Oppenheimer: Tesla Model 3 Production Problems Tied to Suppliers

Courtesy of Tesla

Tesla’s Model 3 production problems stem from a small number of suppliers that have failed to deliver on time, according to Oppenheimer & Co.

At least one of those suppliers has been fired, Oppenheimer & Co analysts wrote in a research note emailed to Fortune on Monday. The investment bank shared its insights on Tesla following a dinner it hosted for the automaker.

Earlier this month, Tesla reported it produced 260 of its new Model 3 electric cars in the third quarter, of which it delivered 220, dramatically missing CEO Elon Musk’s prediction that the company would produce more than 1,600 cars by September.

After announcing that the first 30 customers would receive the Model 3s on July 28, Musk wrote “production grows exponentially, so Aug should be 100 cars and Sept above 1,500.” Altogether, Tesla should have produced 1,630.

Musk handed over the first 30 Model 3 electric cars to Tesla employees at a splashy event July 28. Critics have warned that the company might struggle to reach those aggressive production numbers and has caused some workers to put pressure on management to meet the demands of a union effort.

The Oppenheimer note follows a WSJ report that as recently as early September, major portions of the Model 3 were still being built by hand, away from the automated production line. Musk recently delayed the unveiling of an electric semi-truck until Nov. 16 so the company can focus its attention on the new mass-market car’s production problems.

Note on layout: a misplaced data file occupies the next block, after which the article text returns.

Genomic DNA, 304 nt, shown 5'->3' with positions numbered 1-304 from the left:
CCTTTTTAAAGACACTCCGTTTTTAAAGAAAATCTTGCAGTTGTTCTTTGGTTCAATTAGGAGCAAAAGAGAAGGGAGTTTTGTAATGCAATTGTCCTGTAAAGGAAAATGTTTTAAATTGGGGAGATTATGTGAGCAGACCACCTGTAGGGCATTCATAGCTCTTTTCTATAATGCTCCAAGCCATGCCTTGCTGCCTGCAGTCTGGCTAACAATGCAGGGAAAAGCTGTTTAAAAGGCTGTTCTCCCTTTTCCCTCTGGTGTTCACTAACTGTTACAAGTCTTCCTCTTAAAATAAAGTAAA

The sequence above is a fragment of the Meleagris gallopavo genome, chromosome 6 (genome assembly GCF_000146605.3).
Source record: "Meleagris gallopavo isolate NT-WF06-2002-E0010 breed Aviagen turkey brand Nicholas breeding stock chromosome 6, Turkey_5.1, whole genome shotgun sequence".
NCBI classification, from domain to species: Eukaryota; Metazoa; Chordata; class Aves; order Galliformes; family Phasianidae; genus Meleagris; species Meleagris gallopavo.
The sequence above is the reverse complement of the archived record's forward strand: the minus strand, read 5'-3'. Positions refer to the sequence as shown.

Tesla has told Oppenheimer that all the production equipment for Model 3 is installed and working and that all vehicles were moving through the manufacturing line, according to the note.

Tesla still believes that once it reaches volume production it will achieve margins of 25% on the Model 3 on versions of the electric car that are priced in the mid-$40,000s, Oppenheimer said. The Model 3 base model begins at $35,000. However, the company is focused on producing and delivering higher-end versions of the Model 3 that have longer range and premium upgrades.

Tesla told Oppenheimer that the base model is profitable, but didn’t provide details on what marginsits most basic offering would be have.

Oppenheimer is maintaining its previous estimates that Tesla will deliver 3,005 Model 3 vehicles in 2017. The firm forecasts 100,056 total Tesla deliveries in 2017, a figure that also includes the Model S and Model X.

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